Jun. 28 2005
Washington, DC — The proposed remedies order filed by the U.S. Department of Justice late Monday fails to reverse the government's capitulation regarding the smoking cessation remedy, does not adequately fund public education campaigns and leaves many important questions unanswered. At the same time, it includes many proposals that if fully and effectively implemented could prevent future industry wrongdoing and significantly reduce the death toll from tobacco in our country.
Going forward, the Justice Department needs to correct the deficiencies in its proposal and resist any efforts to weaken the positive aspects. It has been widely and reliably reported that the government's sudden weakening of its proposed cessation remedy during closing arguments was the direct result of pressure from political appointees. The lesson from closing arguments is that political interference could at any time undermine the portions of this order that would make a difference. It is essential that the court remain vigilant to ensure that political interference does not undermine the effort to seek remedies that can prevent and restrain future industry wrongdoing.
The government's 61-page proposal requires a careful, detailed analysis to determine whether restrictions on industry practices are effective and not easily circumvented and the independent investigative officer it creates has sufficient authority to ensure the industry complies with the remedies and does not violate the law in the future. The one thing that can be said with certainty now is that the government's failure to increase the size and length of its five-year, $10 billion smoking cessation plan seriously undercuts the government's overall proposal. The government should seek the full 25-year, $130 billion smoking cessation remedy recommended by its own expert witness. We are also concerned that the government failed to seek adequate funds for the proposed public education campaigns.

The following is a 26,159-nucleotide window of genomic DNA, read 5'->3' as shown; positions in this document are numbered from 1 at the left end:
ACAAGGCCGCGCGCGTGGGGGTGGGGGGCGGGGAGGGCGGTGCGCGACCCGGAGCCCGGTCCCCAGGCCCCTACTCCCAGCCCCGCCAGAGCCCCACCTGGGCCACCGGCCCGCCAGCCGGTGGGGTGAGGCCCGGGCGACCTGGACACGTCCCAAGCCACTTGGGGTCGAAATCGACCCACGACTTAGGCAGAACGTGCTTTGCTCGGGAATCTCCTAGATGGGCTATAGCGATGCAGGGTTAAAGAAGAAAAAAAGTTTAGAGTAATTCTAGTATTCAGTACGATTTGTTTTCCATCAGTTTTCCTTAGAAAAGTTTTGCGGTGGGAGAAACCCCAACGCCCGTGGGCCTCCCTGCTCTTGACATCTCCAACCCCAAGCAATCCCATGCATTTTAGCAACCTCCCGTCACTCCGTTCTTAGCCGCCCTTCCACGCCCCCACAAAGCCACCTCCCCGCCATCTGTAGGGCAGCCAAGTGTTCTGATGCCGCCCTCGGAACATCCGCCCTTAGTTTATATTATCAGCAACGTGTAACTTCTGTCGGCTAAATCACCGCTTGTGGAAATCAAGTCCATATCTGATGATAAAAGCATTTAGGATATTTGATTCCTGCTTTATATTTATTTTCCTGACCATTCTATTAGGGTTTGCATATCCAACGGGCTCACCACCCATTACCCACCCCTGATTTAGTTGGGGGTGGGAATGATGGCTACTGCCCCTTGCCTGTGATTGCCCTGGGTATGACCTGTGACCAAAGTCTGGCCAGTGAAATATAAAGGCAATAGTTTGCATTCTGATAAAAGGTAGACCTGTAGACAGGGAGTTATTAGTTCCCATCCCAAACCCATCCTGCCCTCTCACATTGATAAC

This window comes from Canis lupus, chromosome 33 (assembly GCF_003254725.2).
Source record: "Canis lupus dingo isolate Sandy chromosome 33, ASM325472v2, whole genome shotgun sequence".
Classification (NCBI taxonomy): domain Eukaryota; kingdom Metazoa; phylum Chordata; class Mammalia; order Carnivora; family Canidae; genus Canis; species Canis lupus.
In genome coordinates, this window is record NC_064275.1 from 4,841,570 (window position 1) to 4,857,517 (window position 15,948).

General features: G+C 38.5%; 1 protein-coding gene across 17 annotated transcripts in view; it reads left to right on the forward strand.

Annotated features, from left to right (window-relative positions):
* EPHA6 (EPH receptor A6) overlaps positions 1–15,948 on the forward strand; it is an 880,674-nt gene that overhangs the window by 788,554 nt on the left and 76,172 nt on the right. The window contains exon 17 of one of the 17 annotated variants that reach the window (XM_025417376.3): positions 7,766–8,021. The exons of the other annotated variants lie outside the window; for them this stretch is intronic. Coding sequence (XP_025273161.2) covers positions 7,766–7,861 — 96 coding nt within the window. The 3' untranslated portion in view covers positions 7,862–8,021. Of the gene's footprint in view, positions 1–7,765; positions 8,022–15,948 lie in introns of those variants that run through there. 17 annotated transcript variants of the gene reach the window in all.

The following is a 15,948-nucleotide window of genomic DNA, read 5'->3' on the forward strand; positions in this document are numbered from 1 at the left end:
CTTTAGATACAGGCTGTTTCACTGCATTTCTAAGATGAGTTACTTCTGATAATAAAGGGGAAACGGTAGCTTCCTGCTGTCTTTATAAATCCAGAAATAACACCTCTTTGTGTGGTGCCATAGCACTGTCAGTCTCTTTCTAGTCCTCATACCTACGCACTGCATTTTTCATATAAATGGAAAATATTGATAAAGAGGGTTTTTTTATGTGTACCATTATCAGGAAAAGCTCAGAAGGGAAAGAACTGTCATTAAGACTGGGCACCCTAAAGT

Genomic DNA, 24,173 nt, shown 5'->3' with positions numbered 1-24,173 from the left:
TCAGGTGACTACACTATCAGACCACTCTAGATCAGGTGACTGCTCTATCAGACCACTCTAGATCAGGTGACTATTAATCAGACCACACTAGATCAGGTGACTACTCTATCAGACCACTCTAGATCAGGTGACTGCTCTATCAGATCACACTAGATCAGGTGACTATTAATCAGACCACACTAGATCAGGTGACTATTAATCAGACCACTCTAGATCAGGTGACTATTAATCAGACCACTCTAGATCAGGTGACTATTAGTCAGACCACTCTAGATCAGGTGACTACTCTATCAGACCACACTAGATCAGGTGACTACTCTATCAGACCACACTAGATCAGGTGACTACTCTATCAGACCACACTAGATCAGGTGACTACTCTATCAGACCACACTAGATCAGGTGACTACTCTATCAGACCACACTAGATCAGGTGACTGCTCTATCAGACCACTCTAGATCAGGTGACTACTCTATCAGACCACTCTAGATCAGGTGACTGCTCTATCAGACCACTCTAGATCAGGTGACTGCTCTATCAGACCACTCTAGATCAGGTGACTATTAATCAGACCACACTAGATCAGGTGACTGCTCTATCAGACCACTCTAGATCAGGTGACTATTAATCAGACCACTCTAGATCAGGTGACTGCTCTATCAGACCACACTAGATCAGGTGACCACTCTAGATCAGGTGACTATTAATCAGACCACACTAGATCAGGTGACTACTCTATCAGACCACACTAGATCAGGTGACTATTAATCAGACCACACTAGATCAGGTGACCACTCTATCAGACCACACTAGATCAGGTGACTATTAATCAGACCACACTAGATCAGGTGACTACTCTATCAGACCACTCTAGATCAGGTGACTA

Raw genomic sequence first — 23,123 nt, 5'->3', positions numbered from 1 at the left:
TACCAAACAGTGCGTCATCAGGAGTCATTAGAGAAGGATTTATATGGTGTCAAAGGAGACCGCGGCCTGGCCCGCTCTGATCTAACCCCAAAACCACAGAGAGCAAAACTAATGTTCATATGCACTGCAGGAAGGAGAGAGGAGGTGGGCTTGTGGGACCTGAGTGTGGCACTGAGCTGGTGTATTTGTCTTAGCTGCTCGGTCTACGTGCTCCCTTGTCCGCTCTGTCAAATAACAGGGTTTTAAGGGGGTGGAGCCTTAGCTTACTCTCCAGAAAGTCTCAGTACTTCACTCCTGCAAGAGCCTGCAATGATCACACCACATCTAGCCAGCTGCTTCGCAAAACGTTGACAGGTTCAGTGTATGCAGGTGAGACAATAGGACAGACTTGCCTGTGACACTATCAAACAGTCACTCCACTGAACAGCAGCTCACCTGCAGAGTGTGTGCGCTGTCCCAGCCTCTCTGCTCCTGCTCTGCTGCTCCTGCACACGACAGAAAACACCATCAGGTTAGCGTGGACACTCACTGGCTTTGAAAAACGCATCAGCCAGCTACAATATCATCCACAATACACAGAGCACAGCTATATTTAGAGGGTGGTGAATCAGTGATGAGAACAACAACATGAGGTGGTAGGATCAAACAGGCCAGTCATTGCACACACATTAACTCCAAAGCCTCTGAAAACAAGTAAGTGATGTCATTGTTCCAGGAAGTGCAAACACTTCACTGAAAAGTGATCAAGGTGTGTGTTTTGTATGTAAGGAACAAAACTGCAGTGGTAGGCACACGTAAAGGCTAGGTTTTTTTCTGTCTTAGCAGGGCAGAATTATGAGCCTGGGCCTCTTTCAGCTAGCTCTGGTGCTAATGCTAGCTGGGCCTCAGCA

The proposed order does include several important provisions that can have a positive impact on restraining future tobacco industry wrongdoing including:
Contrary to tobacco industry claims, we believe these are all forward-looking remedies that are aimed at preventing and restraining future industry wrongdoing and therefore consistent both with the civil RICO law and with the February 4, 2005, Court of Appeals ruling regarding the kinds of remedies allowed under civil RICO. Preventing and restraining future industry wrongdoing requires a comprehensive set of remedies that a) effectively restrict and counter the industry's marketing practices that encourage youth tobacco use, mislead consumers and discourage smokers from quitting; b) create adequate economic incentives that prevent and restrain continued wrongful behavior by making it unprofitable; and c) put in place a system of monitoring the industry's behavior that grants the monitor sufficient authority, independence and resources to collect the information needed and effectively enforce the court's order. The government should seek this full range of remedies free of political interference.